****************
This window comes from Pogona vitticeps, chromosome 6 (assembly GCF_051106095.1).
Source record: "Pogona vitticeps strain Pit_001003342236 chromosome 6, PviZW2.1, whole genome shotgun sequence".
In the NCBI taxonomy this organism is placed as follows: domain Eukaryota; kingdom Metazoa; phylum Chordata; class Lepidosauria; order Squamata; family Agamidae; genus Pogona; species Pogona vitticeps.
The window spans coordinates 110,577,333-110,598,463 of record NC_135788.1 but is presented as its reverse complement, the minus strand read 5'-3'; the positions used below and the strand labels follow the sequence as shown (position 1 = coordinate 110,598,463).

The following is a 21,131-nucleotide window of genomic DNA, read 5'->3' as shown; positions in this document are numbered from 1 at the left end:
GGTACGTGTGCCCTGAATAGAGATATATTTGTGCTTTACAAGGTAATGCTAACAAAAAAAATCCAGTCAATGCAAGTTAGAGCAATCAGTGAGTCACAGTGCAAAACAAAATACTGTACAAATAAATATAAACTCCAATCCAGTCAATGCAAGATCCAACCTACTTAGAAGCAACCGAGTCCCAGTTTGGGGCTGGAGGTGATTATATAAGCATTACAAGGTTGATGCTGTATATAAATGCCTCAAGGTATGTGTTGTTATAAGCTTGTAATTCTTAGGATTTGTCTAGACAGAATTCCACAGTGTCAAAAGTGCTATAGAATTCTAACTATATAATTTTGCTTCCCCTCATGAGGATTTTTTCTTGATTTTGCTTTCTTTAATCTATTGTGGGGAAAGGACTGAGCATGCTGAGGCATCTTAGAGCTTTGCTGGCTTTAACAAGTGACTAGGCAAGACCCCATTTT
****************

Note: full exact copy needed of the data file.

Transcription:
This window comes from Pogona vitticeps, chromosome 6 (assembly GCF_051106095.1).
Source record: "Pogona vitticeps strain Pit_001003342236 chromosome 6, PviZW2.1, whole genome shotgun sequence".
In the NCBI taxonomy this organism is placed as follows: domain Eukaryota; kingdom Metazoa; phylum Chordata; class Lepidosauria; order Squamata; family Agamidae; genus Pogona; species Pogona vitticeps.
The window spans coordinates 110,577,333-110,598,463 of record NC_135788.1 but is presented as its reverse complement, the minus strand read 5'-3'; the positions used below and the strand labels follow the sequence as shown (position 1 = coordinate 110,598,463).

The following is a 21,131-nucleotide window of genomic DNA, read 5'->3' as shown; positions in this document are numbered from 1 at the left end:
GGTACGTGTGCCCTGAATAGAGATATATTTGTGCTTTACAAGGTAATGCTAACAAAAAAAATCCAGTCAATGCAAGTTAGAGCAATCAGTGAGTCACAGTGCAAAACAAAATACTGTACAAATAAATATAAACTCCAATCCAGTCAATGCAAGATCCAACCTACTTAGAAGCAACCGAGTCCCAGTTTGGGGCTGGAGGTGATTATATAAGCATTACAAGGTTGATGCTGTATATAAATGCCTCAAGGTATGTGTTGTTATAAGCTTGTAATTCTTAGGATTTGTCTAGACAGAATTCCACAGTGTCAAAAGTGCTATAGAATTCTAACTATATAATTTTGCTTCCCCTCATGAGGATTTTTTCTTGATTTTGCTTTCTTTAATCTATTGTGGGGAAAGGACTGAGCATGCTGAGGCATCTTAGAGCTTTGCTGGCTTTAACAAGTGACTAGGCAAGACCCCATTTT